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Greene Energy Resource Recovery Project

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This article is part of the Coal Issues portal on SourceWatch, a project of CoalSwarm and the Center for Media and Democracy. See here for help on adding material to CoalSwarm.

Wellington Development was founded in 2002 by Wilfred Derby and Anthony Julian, and is based in West Virginia. The company plans to build a 525 megawatt (MW) circulating fluidized bed coal plant that would burn waste coal from four gob piles at abandoned mining operations; the plant would sit on the former LTV Mine site along the Monongahela River. Wellington Development does not plan to build the plant itself; rather, the company will turn the plant over to a utility once permits are in hand. Boord, Benchek, & Associates is the engineering firm for the project.[1][2]

Background

In November 2006, the Pennsylvania Department of Energy approved a proposed plan by Wellington Development to build the project. In an appeal to the Pennsylvania Environmental Hearing Board, the National Parks Conservation Association argued that emissions would damage air quality and visibility in the Shenandoah National Park in Virginia, which sits 115 miles from the proposed coal plant and is one of the most polluted parks in the nation. In June of 2006, the EHB ruled that the DEP's air pollution mitigation measures will not detrimentally affect the park. After a lengthy appeals process before the EHB, the Group Against Smog and Pollution (GASP) lost an appeal to the Pennsylvania Commonwealth Court in February 2007.[3]

In October 2007, Wellington acquired a one-year permit to conduct blasts at the site.[4]

In February 2008, the Sierra Club, National Parks Conservation Association, Group Against Smog and Pollution and the Chesapeake Bay Foundation took legal action against Wellington Development's proposed Greene Country coal-fired power plant, citing Wellington's failure to begin construction in accordance with the time limitations set out in the permit. The groups also requested that the Pennsylvania DEP revoke Wellington's permit because it does not take into account stricter emission standards on toxic mercury. On May 13, 2008 Judge Maurice Cohill of the United States District Court for the Western District of Pennsylvania dismissed the Sierra Club's case.[5]

On June 27, 2008, the Pennsylvania DEP ordered Wellington Development to submit an application for a Maximum Achievable Control Technology (MACT) determination. The company must now include a plan to control mercury and other toxic emissions from the plant in order to meet MACT standards.At this time, the Pennsylvania DEP also issued an extension for Wellington Development's permit approval expiration date.[6]

On May 11, 2010, the Pennsylvania Department of Environmental Protection issued a Coal Surface Mining Permit to Penn Development Services, allowing the company to conduct coal surface mining operations at the site of Wellington’s proposed Greene County plant. Construction activities at the plant were halted in June 2009 when the developers uncovered a 500-ton coal vein at the property. The department also issued a water pollution control permit for the mining activities the same day. A few days later, Penn and Wellington signed a Consent Assessment of Civil Penalty, agreeing to pay the state a $60,000 fine for unlawful activities related to its previous construction at the site.[7]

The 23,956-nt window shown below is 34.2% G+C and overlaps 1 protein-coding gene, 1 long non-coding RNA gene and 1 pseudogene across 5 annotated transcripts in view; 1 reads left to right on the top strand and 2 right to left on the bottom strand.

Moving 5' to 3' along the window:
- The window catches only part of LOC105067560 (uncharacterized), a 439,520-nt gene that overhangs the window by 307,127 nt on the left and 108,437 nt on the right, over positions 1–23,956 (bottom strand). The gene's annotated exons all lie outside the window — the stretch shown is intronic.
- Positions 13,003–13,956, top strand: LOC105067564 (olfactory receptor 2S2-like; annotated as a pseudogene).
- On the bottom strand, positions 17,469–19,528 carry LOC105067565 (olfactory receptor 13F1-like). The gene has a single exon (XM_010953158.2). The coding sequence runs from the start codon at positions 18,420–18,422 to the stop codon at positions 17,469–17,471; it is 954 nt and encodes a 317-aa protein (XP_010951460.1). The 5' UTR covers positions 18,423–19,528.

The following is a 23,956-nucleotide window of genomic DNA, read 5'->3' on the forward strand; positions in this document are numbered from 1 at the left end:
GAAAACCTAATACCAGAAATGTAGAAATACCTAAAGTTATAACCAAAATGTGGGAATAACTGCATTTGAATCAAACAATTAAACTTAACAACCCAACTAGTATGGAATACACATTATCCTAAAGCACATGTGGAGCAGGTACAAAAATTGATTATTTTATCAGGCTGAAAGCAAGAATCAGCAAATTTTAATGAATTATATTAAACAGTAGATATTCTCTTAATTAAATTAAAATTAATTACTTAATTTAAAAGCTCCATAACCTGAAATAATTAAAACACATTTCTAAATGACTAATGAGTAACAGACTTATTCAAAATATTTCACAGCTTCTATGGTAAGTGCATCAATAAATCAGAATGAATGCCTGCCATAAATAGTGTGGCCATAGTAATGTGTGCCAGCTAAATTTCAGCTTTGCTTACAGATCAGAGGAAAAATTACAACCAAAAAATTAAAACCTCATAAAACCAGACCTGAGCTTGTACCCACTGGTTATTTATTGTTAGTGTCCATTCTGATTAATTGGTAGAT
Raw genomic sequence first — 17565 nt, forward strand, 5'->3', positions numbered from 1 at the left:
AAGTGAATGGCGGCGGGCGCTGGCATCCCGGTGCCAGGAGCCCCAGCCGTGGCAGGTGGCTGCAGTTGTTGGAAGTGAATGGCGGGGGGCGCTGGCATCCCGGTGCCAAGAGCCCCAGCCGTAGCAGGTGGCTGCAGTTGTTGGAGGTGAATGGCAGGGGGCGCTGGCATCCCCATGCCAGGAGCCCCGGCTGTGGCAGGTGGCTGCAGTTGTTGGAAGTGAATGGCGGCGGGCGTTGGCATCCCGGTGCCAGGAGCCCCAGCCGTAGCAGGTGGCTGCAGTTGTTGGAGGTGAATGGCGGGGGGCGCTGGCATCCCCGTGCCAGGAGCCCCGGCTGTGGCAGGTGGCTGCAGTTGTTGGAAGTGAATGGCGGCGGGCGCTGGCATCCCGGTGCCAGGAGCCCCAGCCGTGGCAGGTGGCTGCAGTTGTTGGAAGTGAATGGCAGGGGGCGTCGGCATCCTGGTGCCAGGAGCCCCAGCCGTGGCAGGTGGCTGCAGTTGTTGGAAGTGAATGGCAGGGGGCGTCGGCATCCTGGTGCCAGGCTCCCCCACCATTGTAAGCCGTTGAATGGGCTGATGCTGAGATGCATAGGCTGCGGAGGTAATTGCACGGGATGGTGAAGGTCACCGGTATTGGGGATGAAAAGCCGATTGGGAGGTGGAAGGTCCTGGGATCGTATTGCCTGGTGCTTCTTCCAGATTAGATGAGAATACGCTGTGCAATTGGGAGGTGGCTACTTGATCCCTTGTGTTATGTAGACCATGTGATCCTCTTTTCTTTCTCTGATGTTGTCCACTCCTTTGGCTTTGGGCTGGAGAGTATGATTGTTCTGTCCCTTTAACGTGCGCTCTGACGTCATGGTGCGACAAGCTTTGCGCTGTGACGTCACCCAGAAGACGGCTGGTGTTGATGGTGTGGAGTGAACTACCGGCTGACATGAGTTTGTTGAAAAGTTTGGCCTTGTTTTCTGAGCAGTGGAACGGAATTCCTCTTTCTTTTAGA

In November 2010, the Pennsylvania Department of Environmental Protection released a notice that it will hold a public meeting to answer questions and take testimony concerning Wellington Development’s application to extend and modify the Plan Approval for the proposed Greene County coal plant. The DEP intends to approve Wellington’s request to extend the Plan Approval by five years and modify certain permit conditions to limit emissions of hazardous air pollutants.[7]

On December 17, 2010, the Sierra Club –along with Chesapeake Bay Foundation, Group Against Smog and Pollution (GASP), and National Parks Conservation Association– asked the Pennsylvania Department of Environmental Protection to deny Wellington’s request for a second extension and modification of its Plan Approval, saying the permit relies on outdated emissions control technologies, and does not set necessary limits for greenhouse gas emissions.[7]

On April 6, 2011, the Pennsylvania DEP released a plan approval modification for the Greene Energy Resource Recovery Project. The permit extension pushes the date by which Wellington must finish construction to April, 2016. Though Wellington officially commenced construction in 2006, the project has been on hold while the developer attempts to secure funding.[7]

Project Details

Sponsor: Wellington Development
Location: Nemacolin, Greene County, PA
Capacity: 580 MW
Type: Circulating fluidized bed
Projected in service: 2016
Status: Shelved/On hold

Financing

Citizen Groups

Resources

References

  1. Proposed Plant Would Turn Coal Waste Into Electricity, Pittsburgh Tribune-Review, November 30, 2003.
  2. Truth About Gob website, accessed January 2008.
  3. Court Rules In Favor of Plant Construction, Washington Observer-Reporter, April 13, 2007.
  4. Public Water Supply Permits, Pennsylvania Bulletin, October 13, 2007.
  5. "Stopping the Coal Rush", Sierra Club, accessed November 2008. (This is a Sierra Club list of new coal plant proposals.)
  6. "Stopping the Coal Rush", Sierra Club, accessed November 2008. (This is a Sierra Club list of new coal plant proposals.)
  7. 7.0 7.1 7.2 7.3 "Stopping the Coal Rush" Sierra Club, accessed November 2011.

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